Keith Rowe

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jon abbey
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Keith Rowe

Post by jon abbey »

he's probably the most discussed musician on this site, but somehow (unless I'm just missing it), he's never had a dedicated thread. I've been meaning to start one for a while, but with the recent kerfuffle in the Live Reports thread, it seems like an appropriate time. in the "Critics" thread a few weeks ago, I mentioned that I was beginning a print publication, in part inspired by the IMJ magazines, in which I'll ask those closest to musicians (usually their long-time collaborators) to write from an insider perspective. I've thought about doing a Keith piece myself for this, and so this thread will be a chance for me to flesh out some of those thoughts, as well as a place for anyone who wants to chime in with opinions, questions, reviews, links, whatever.

so, there seems to be a perception among some people that criticism of Keith will not be tolerated here, and I don't think that's the case. Mark and I both happen to be huge fans of the man, and quite a few of his fans have gravitated here over the years, so the site obviously skews in that direction. we started IHM in 2003 (http://ihatemusic.proboards24.com) in part as a refuge from the silliness that permeated/permeates virtually every online discussion forum, and I don't see the need to apologize for people here loving some or most or all of his output. I have my share of differences with him, musically and otherwise, and even with some of his projects (see my posts in the 'Sight' thread, for instance), but in terms of his output and his way of thinking about our music, I find him consistently inspiring, far more than any other musician in the world. after I spend time with him, I inevitably find myself energized and more excited about the state of the music going forward than I did before. even after all the time I've spent with him, he still makes me rethink my core beliefs from time to time. this is a 68 year old man (older than Bob Dylan!), who still refuses to stand still creatively, continually reinventing himself even if it means his work is weaker initially because of it. that's quite rare at any age, and almost unheard of that late in life.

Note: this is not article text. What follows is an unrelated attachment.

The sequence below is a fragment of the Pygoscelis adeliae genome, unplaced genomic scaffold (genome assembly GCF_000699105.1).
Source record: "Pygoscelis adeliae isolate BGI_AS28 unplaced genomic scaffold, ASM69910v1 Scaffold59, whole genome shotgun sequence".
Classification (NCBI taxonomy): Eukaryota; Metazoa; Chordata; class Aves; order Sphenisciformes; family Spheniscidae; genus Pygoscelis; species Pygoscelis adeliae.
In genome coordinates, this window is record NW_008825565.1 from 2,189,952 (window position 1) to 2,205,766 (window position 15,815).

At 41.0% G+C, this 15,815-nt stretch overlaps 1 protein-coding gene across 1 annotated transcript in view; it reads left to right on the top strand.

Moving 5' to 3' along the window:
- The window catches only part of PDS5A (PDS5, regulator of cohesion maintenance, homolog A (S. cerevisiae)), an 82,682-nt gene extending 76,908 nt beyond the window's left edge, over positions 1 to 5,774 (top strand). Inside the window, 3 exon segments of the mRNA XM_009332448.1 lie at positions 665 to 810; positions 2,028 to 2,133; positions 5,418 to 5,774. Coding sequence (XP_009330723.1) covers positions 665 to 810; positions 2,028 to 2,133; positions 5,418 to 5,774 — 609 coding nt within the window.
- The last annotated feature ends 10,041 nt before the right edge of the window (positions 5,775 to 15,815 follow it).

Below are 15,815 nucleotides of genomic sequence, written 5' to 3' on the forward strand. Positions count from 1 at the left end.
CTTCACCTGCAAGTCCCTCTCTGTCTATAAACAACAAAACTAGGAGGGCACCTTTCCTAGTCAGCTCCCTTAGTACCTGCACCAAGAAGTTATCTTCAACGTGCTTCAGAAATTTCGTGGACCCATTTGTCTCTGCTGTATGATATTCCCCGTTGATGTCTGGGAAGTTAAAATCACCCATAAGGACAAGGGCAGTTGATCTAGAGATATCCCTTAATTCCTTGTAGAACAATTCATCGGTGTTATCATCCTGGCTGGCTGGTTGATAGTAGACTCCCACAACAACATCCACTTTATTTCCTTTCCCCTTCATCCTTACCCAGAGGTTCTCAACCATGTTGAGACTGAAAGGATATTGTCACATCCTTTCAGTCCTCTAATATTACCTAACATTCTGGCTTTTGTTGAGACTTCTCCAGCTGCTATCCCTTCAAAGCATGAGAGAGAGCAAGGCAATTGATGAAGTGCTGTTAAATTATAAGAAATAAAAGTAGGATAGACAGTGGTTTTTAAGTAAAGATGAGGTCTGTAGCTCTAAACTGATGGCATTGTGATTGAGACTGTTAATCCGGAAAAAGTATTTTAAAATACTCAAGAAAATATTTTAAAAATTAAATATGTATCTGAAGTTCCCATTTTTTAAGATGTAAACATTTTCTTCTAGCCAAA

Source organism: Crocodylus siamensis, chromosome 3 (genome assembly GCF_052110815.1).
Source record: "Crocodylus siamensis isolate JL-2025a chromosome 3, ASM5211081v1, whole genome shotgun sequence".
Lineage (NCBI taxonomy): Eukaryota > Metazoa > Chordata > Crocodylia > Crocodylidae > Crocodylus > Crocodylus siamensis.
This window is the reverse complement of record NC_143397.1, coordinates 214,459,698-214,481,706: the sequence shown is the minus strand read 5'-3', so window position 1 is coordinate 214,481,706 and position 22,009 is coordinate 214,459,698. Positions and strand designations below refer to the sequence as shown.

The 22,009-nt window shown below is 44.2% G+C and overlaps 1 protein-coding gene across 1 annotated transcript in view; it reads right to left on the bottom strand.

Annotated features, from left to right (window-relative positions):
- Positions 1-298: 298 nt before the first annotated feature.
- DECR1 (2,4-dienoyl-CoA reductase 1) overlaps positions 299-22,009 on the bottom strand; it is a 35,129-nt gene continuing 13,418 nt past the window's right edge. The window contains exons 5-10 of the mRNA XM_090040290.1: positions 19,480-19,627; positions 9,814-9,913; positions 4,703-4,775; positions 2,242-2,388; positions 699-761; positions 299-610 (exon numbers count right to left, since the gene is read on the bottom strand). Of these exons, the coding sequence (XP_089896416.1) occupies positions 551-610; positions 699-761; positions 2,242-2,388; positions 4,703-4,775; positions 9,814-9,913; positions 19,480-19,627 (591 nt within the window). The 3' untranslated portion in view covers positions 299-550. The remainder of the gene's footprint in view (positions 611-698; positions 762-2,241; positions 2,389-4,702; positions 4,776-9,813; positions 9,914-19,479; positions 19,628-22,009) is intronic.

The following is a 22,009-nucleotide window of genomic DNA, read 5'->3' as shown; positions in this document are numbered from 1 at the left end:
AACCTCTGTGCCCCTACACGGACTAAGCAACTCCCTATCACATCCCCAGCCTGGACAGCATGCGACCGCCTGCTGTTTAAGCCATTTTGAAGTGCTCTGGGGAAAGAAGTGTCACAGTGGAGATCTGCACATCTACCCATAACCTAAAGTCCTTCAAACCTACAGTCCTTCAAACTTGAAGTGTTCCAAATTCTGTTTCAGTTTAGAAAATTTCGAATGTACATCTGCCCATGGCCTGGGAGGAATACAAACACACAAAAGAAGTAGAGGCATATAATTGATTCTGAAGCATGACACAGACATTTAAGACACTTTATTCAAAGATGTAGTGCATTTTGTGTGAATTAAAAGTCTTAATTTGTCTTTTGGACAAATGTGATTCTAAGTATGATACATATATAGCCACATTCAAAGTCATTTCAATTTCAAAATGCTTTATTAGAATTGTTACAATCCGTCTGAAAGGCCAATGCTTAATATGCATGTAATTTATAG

anyway, that's enough for now, maybe more later. and just to be clear, this isn't intended to be inflammatory in any way, quite the opposite.

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J.F.
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Re: Keith Rowe

Post by J.F. »

One thing I found kinda disappointing about the way things apparently can go on this board was when being called a troll after attempting to critically (but I think in a fair way) discuss AMM's music - including having a look at what Rowe did in that band.
I'm curious how this thread develops.
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jon abbey
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Re: Keith Rowe

Post by jon abbey »

that thread is here, feel free to pick it up there if you feel like you have more to say on the matter:

http://ihatemusic.noquam.com/viewtopic.php?f=3&t=2895

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J.F.
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Re: Keith Rowe

Post by J.F. »

I stated my basic impressions about what I heard there, nothing really to add right now, sitting here with my morning coffee and not having heard those recordings again since then.

But I guess I'll enjoy watching in which way this thread unfolds. :P


Oh - but one thing: I read a few manifesto-like texts by Prevost - is there something similar by Rowe? (maybe something with easy access, on the www?)
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jon abbey
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Re: Keith Rowe

Post by jon abbey »

Keith hasn't done a whole lot of writing, no full books like Eddie or John. he's done some notes to CDs:

http://www.erstwhilerecords.com/catalog/021.html
http://www.erstwhilerecords.com/catalog/030.html

there's probably other stuff around too, but that's a start.

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faster
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Re: Keith Rowe

Post by faster »

Okay, here's a question:

When will he have his notes for "The Room" ready?